engineer, so was he, we produced some people and met in the scope. the fact we were able to stay together through some of the most difficult times and things that happened in the entertainment business in the '90s, and we stayed together through the 2000s and we started beats as a relief from the pain to have record industry. >> rose: how did you decide headphones was where you should go. >> dre was unhappy with the sound of headphones at the time. they were all made sort of for reference. a lot of headphones were made just to reference music and to see if what was on tape -- on the file is exactly what you're hearing. we made head phone for entertainment. musicians in the studios, if you go to a kanye west or paul mccartney studio, they're going to play their music on great sounding speakers. so we wanted to make headphones -- >> rose: that sounded like great sounding speakers.
>> yeah. >> rose: how did you to that? a lot of tuning and work and people who told us we couldn't do that like audio files. everything, people told us we couldn't do, i'm sure same is true for you. we stayed together, it was an incredible experience, and now we sell for apple and this is an incredible experience. >> rose: but you have an ear. you have a taste in music. you can't just be anybody and say this is what's going to make it happen. >> no, you can't. you have to have a gut. >> rose: were you born with a gut? >> no, i wasn't born with it. i know exactly when it happened. i came out of high school, went through a silly college, didn't work out. didn't work out in high school, hated every second. went to college because i knew the only thing i could hate worse than high school was vietnam. got a job in a recording studio and, somehow or another -- well,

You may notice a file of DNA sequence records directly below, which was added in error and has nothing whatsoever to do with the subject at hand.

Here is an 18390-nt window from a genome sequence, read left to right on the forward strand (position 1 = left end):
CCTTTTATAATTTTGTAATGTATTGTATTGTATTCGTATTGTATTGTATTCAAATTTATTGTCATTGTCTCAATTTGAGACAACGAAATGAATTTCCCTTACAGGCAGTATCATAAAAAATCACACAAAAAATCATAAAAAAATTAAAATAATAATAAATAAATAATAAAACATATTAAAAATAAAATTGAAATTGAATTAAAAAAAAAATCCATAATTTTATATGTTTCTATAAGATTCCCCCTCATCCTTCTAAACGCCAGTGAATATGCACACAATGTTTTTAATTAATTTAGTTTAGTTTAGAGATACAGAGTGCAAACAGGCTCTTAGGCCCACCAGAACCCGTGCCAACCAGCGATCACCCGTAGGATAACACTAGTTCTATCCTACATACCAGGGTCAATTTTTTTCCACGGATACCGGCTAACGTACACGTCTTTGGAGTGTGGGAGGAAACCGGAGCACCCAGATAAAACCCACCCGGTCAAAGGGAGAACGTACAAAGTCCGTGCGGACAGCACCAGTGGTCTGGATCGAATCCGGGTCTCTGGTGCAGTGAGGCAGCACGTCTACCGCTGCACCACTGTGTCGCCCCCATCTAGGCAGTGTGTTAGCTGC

i tell you how it happened, one easter sunday my boss called me up and said i want you to come in on easter sunday and answer the phone. i'm italian catholic, live at home with my mom, i'm 19 years old. she thought, you guys are crazy, you're not going to work today, your aunts, uncles, it's not happening. i said, i'm going to work. i've got a job and i'm going to work. so i go, and john lennon was in there and they all started laughing and said we just wanted to see if you would come in today. we have a slot open in that chair right there that we want you to fill. from that i got bruce springsteen on born to run and produced patty smith's album. so in four years i worked with three of the greatest minds in popular culture in the last hundred years. three of the greatest. possibly top five or top ten,